He insisted that she answer the interview questions in English, mumbling audibly enough for us all to hear that he felt Nazifa should take a stand to represent educated women in Afghanistan. If I had to guess, he was just under six feet and perhaps a little older than forty. Looking slightly too young to be Nazifa’s father, he clarified that he was her uncle, upon introducing himself to our film crew, and that he was back from London, just visiting Kabul for a few more days.
As the five of us entered Nazifa’s home, our fixer and friend, Najibullah automatically explained who each of us was and our role in creating the documentary, Afghan Cycles, to her mother, uncle, little brother and even smaller sister. He also explained why we had chosen to interview Nazifa, carefully choosing his words to convey that we thought Nazifa added in a different look to our story, (possibly mistaken as an American – if she were to take off her headscarf and remain silent) while also being one of the strongest cyclists on the women’s team.
Once introductions were complete, Nazifa served us all tea and Sarah and I began to set up the two cameras, microphones, and lighting required for the interview, while Claudia spent time outside capturing Nazifa’s portrait in her courtyard, before the rain came. He watched carefully from the corner of the room, keeping one eye on Nazifa and Claudia, and the other on the intensive set-up process. Occasionally he would shift to lean against the back wall, but he primarily sat erect, and at the ready – for what, I didn’t know.
About to begin the interview, Najib instructed everyone to silence their phones and that there must be no talking during the interview. Following Najib’s instructions, the coach of the women’s team immediately not only received, but took a call, causing us all to roll our eyes and share a laugh. Yet, only a mere smile graced her uncle’s face, and I wondered why?
As the interview began, I asked a series of questions that had become routine for each of our interviewee’s, such as “Where are your parents from?” and “How many siblings do you have?” As I asked the question, “What does your father do?” I noticed an uncomfortable pause, not only from Nazifa, but from the side of the room where her uncle and mother were seated. It took Nazifa a moment to answer, and in her broken English, I realized that her father was dead.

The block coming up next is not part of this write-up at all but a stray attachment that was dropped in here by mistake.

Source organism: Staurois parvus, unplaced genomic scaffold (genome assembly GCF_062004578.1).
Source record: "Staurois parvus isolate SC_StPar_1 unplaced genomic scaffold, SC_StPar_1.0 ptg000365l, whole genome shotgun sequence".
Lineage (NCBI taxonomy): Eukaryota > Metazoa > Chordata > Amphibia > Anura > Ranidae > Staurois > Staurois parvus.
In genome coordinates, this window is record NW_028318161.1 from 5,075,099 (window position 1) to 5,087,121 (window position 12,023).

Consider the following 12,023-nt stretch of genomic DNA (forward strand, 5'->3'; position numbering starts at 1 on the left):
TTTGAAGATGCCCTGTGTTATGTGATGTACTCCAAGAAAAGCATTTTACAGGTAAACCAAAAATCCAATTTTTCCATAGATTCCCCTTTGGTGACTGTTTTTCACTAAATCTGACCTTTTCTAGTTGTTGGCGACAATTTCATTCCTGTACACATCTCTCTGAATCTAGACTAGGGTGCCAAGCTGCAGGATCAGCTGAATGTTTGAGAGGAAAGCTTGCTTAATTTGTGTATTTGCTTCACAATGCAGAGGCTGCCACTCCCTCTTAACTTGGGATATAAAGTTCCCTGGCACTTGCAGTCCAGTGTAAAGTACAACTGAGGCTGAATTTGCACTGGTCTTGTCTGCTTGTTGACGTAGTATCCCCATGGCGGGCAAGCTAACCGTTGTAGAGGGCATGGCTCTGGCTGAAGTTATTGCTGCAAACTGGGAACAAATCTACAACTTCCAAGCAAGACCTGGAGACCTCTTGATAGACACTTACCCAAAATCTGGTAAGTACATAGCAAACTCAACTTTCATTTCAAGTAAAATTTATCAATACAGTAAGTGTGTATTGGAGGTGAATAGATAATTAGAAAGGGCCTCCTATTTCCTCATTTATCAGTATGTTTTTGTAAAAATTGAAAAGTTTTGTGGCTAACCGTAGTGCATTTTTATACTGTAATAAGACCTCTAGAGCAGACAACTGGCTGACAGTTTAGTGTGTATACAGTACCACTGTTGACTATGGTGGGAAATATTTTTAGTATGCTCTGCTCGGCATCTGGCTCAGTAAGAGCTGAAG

Moving quickly to the next question, my heart and mind stayed with the uncomfortable moment in the room. I uttered the next few questions and engaged with Nazifa as the interview proceeded, however simultaneously, I mentally recapped the uncle’s “odd” behavior and listened to my inner-dialogue list all of the reasons her father couldn’t be dead: Nazifa’s too young, her brother and little sister need a father, her mother must need financial help,how is Nazifa able to attend school …it went on and on. Continuing to engage with Nazifa with more audible questions, I pieced her uncle’s actions together with this new realization that her family really couldn’t function without him. In Afghanistan, many women do not work, especially those that have young children still at home. Quite often, it is the role of the husband to work, outside of the house, while the women maintain the home-life. Not having a father, generally meant poverty, no education, lack in general and a very limited life. I immediately realized that her uncle was ‘at the ready’ to do his job, as her “father.”
As the interview came to a close, we packed up our gear and invited the family to lunch. Nazifa’s little brother and sister were delighted to go out to eat, while her mother chose to stay home, which was typical choice for a woman in Afghanistan. Her uncle joined us as well and we soon were all bouncing along to the rhythm of the Kabul roads, on the mini-bus to lunch. I asked the uncle a few more questions, while Nazifa smiled and laughed with Sarah and Claudia. He had taken over complete paternal responsibilities and was working as a taxi driver in London to keep “his” family afloat. Nazifa intermittently chimed into our conversation and smiled adoringly at her uncle.
With so many more questions presenting themselves in my head, I decide to let the uncle rest from my curiosities. Admiring his decision to become a father to his sister’s family, I sat back in my seat and smiled, grateful that Nazifa has such a wonderful mentor, teacher and uncle to support her. Unlike so many young Afghan women, Nazifa is loved, cared for, financially supported and seems to genuinely know how fortunate she is, to have such a caring uncle. As we neared the restaurant, I looked back at her uncle again and told Nazifa that I believed in her, and that everyone on this bus knew that she was going to go places. And, as a father would do, her uncle smiled back at me, shook my hand and said thank you.